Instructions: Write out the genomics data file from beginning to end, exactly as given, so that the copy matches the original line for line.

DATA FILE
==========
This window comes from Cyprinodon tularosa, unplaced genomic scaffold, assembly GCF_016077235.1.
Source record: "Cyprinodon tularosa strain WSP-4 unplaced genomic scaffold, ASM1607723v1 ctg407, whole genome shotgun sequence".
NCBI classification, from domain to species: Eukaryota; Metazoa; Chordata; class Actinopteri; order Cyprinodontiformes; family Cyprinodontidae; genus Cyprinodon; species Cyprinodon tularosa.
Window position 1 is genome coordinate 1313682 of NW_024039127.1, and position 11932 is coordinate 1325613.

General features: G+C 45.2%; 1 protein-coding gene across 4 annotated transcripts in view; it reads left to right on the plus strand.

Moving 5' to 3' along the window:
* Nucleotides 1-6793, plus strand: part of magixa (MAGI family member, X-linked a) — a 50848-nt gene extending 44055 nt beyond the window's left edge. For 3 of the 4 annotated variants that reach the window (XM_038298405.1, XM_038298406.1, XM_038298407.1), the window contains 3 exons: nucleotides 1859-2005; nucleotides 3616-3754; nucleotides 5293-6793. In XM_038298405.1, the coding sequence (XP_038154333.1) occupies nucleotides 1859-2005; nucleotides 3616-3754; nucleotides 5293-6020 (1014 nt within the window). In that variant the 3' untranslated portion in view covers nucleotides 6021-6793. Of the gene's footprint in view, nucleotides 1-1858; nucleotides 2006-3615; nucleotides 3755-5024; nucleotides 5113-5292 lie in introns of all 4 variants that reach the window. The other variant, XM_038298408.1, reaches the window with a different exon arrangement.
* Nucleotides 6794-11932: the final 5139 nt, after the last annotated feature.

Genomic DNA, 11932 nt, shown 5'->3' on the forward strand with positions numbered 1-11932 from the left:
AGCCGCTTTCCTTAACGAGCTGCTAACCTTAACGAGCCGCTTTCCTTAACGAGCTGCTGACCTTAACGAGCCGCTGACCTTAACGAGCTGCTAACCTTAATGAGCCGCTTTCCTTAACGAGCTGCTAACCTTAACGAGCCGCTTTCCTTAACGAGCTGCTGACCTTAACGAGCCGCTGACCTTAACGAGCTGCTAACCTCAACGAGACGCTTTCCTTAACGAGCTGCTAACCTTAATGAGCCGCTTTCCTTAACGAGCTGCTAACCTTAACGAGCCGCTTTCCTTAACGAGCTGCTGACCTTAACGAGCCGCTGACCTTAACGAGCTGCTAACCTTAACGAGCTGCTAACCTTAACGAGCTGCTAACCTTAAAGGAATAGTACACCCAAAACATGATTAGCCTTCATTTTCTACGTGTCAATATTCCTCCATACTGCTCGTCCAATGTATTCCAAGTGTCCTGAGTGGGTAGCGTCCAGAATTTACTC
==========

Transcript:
This window comes from Cyprinodon tularosa, unplaced genomic scaffold, assembly GCF_016077235.1.
Source record: "Cyprinodon tularosa strain WSP-4 unplaced genomic scaffold, ASM1607723v1 ctg407, whole genome shotgun sequence".
NCBI classification, from domain to species: Eukaryota; Metazoa; Chordata; class Actinopteri; order Cyprinodontiformes; family Cyprinodontidae; genus Cyprinodon; species Cyprinodon tularosa.
Window position 1 is genome coordinate 1313682 of NW_024039127.1, and position 11932 is coordinate 1325613.

General features: G+C 45.2%; 1 protein-coding gene across 4 annotated transcripts in view; it reads left to right on the plus strand.

Moving 5' to 3' along the window:
* Nucleotides 1-6793, plus strand: part of magixa (MAGI family member, X-linked a) — a 50848-nt gene extending 44055 nt beyond the window's left edge. For 3 of the 4 annotated variants that reach the window (XM_038298405.1, XM_038298406.1, XM_038298407.1), the window contains 3 exons: nucleotides 1859-2005; nucleotides 3616-3754; nucleotides 5293-6793. In XM_038298405.1, the coding sequence (XP_038154333.1) occupies nucleotides 1859-2005; nucleotides 3616-3754; nucleotides 5293-6020 (1014 nt within the window). In that variant the 3' untranslated portion in view covers nucleotides 6021-6793. Of the gene's footprint in view, nucleotides 1-1858; nucleotides 2006-3615; nucleotides 3755-5024; nucleotides 5113-5292 lie in introns of all 4 variants that reach the window. The other variant, XM_038298408.1, reaches the window with a different exon arrangement.
* Nucleotides 6794-11932: the final 5139 nt, after the last annotated feature.

Genomic DNA, 11932 nt, shown 5'->3' on the forward strand with positions numbered 1-11932 from the left:
AGCCGCTTTCCTTAACGAGCTGCTAACCTTAACGAGCCGCTTTCCTTAACGAGCTGCTGACCTTAACGAGCCGCTGACCTTAACGAGCTGCTAACCTTAATGAGCCGCTTTCCTTAACGAGCTGCTAACCTTAACGAGCCGCTTTCCTTAACGAGCTGCTGACCTTAACGAGCCGCTGACCTTAACGAGCTGCTAACCTCAACGAGACGCTTTCCTTAACGAGCTGCTAACCTTAATGAGCCGCTTTCCTTAACGAGCTGCTAACCTTAACGAGCCGCTTTCCTTAACGAGCTGCTGACCTTAACGAGCCGCTGACCTTAACGAGCTGCTAACCTTAACGAGCTGCTAACCTTAACGAGCTGCTAACCTTAAAGGAATAGTACACCCAAAACATGATTAGCCTTCATTTTCTACGTGTCAATATTCCTCCATACTGCTCGTCCAATGTATTCCAAGTGTCCTGAGTGGGTAGCGTCCAGAATTTACTC